Over the course of our long shared life experience, we have discovered one thing that we enjoy doing together- visiting art museums. Everything else is like walking a minefield. She doesn’t like any activity that involves sitting in a crowd. This lets out concerts, sports events, political rallies and so on. Her idea of a perfect day is to read a book by the fire and listen to the rain. Me, I’m OK with that but I like to get out once in a while. Early on, I stopped trying to get her to go to events and I stopped going myself because I felt bad when I enjoyed myself alone. Continue reading
Originally posted 2011-02-23 06:36:29. Republished by Blog Post Promoter
The Palm Gambit.
My Pindo Palm
Round two of my tussle with my HOA started when I decided that a nice large potted plant or two would make a nice effect at the entrance to my entry courtyard. I have three large palms which I raised from pups and hauled up from out old house in LA four years ago. They are about 4 feet tall in their pots and have a very nice presence. Given the slightly Spanish flavor of my house, I thought they would be just the thing.
They looked great.. but only to me. Six months later they HOA noticed.. and they were not pleased.
This time the letter informed me that I had violated the ‘forbidden plant’ clause of the rules. Palms, it seems, are not permitted anywhere in the community with one exception. They are permitted in pots that are not visible from the street. I would be permitted to keep my babies if I moved them out of sight – like the back yard. This time I didn’t mess around because I knew that the HOA would stand their ground. They already knew I was a wimp. The palms moved to the back yard where they can still find refuge and I am a relatively free man.
Still I wasn’t giving up. I must have some rights in my front yard, don’t you think?
Originally posted 2009-09-14 09:55:45. Republished by Blog Post Promoter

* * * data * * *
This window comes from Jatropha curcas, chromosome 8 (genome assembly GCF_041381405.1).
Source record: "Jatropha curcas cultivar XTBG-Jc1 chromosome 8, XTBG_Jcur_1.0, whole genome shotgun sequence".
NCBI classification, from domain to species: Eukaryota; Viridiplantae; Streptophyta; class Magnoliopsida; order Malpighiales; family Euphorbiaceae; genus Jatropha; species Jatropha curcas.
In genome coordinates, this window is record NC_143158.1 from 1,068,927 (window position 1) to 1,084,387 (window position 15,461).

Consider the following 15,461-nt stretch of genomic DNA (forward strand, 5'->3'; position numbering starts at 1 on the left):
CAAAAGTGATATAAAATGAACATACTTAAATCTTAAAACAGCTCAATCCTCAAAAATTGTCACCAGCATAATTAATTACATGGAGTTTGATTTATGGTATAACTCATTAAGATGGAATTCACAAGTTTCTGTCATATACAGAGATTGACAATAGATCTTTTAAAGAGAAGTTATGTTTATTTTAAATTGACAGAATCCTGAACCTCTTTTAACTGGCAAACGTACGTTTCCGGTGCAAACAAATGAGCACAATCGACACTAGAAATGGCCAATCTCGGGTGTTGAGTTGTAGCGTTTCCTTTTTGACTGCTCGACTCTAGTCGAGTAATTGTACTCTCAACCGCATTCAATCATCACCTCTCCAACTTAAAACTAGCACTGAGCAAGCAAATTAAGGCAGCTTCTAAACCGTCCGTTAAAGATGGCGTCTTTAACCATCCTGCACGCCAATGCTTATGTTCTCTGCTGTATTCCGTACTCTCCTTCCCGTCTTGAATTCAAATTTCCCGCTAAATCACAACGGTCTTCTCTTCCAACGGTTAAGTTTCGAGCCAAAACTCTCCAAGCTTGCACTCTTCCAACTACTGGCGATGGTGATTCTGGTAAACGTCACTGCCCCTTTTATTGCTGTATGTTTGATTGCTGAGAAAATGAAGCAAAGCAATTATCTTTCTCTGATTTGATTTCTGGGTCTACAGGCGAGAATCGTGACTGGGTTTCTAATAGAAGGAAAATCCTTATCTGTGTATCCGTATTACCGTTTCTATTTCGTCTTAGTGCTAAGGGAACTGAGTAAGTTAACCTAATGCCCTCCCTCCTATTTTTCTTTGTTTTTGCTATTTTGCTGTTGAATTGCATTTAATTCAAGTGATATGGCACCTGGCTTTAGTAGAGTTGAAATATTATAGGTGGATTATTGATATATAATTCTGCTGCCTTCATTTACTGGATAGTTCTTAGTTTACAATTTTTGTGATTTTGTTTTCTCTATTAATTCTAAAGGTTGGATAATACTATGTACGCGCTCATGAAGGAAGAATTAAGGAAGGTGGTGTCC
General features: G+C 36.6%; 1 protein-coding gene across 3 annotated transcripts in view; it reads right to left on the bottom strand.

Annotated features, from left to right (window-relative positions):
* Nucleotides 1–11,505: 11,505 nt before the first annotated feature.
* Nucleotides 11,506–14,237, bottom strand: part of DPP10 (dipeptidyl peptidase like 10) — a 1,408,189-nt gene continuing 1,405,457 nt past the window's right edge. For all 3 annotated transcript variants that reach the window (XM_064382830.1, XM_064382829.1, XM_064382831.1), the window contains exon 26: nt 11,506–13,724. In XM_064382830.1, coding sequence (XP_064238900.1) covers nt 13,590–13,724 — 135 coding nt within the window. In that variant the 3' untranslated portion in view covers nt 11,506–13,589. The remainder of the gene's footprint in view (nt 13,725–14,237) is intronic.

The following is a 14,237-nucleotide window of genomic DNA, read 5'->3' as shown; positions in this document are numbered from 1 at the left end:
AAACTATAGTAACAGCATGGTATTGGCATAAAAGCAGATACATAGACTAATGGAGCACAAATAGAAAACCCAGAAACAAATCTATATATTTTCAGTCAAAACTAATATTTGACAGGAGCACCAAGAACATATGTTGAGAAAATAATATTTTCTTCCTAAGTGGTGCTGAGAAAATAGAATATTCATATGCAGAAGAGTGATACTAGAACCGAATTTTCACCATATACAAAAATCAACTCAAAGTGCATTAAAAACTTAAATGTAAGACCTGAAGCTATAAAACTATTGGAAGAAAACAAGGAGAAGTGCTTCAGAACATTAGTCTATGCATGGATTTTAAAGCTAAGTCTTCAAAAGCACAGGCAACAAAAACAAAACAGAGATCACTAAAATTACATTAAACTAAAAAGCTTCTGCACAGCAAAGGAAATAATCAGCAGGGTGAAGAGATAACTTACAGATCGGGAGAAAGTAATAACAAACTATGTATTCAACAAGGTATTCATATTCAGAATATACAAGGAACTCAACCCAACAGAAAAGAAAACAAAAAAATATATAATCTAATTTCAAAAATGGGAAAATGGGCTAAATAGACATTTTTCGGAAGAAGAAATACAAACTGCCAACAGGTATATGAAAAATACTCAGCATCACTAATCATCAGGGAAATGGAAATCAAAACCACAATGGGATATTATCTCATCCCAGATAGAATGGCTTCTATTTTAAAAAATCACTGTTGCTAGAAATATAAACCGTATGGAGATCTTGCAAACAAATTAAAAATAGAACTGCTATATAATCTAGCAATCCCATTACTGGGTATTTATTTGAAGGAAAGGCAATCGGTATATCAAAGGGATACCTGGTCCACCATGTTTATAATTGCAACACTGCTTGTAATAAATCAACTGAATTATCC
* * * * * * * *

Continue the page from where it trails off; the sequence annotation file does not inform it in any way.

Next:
When things go wrong, deal with it and move on
It is a fact of life. Things will go wrong- sometimes a little, sometimes a lot. Don’t let it bug you. Often you will exaggerate the significance of the damage. The more time you think about it, the more you blow up the problem. It is what it is. It happened. It’s over and no amount of second guessing, wishful thinking or regret can change history. Look at it with calm dispassion. Assess the damage and look at the possible steps forward. Pick the best one and act. Don’t beat yourself up. Don’t worry about who is responsible. Don’t look for a scapegoat. Your mission is to enjoy your trip. If there is a lesson, you can study it later. What is important right now is moving one. You are experiencing the trip of a lifetime (every trip you take from now on will be the trip of a lifetime) and you can’t afford to waste one moment dwelling on the negative. Use this travel lesson.
We all want perfection. In the US we are conditioned to expect- even demand it. But perfection only exists in the imagination or the mind of a government bureaucrat. Life is imperfect. Human beings are imperfect. Still we would like everything to go as smooth as clockwork. No one wants errors, glitches, faux pas or anything short of perfection. We don’t want do overs, quick fixes or redesigns. We just want to keep moving, keep our original schedule and, above all, look good. It’s human nature.
Given all the pressure we put on ourselves in stressful situations where there are big investments in doing things right (like a vacation), it is no wonder that things going wrong can make a good man turn ugly. Don’t let that good man (in the old fashioned meaning that includes both sexes) be you. There is a lot of pressure, a lot of money and most important of all, a lot of ego riding on the vacation. In the end, however, what will make the trip a success is not that nothing went wrong. The trip’s success comes from handling the good and bad with grace, enthusiasm and enjoyment.
A true outrageous traveler doesn’t let anything ruffle his feathers. He expects the unexpected. An outrageous traveler understands that when things are perfect, he’s been damned lucky. Don’t get cocky and overconfident. Enjoy the moment. Tomorrow will be normal.
Don’t expect perfection. Don’t think that you can escape reality. Plan for the best but deal with whatever comes along. It’s real. It’s happening. It keeps you on your toes. It opens up opportunities you never anticipated. Best of all, it’s exhilarating- even fun when you relax and go with the flow.
Dealing with a problem from time to time only makes you appreciate life’s pleasures all the more. Those problems, once you move past them also make great stories when you get back from the trip. Perfection is so boring.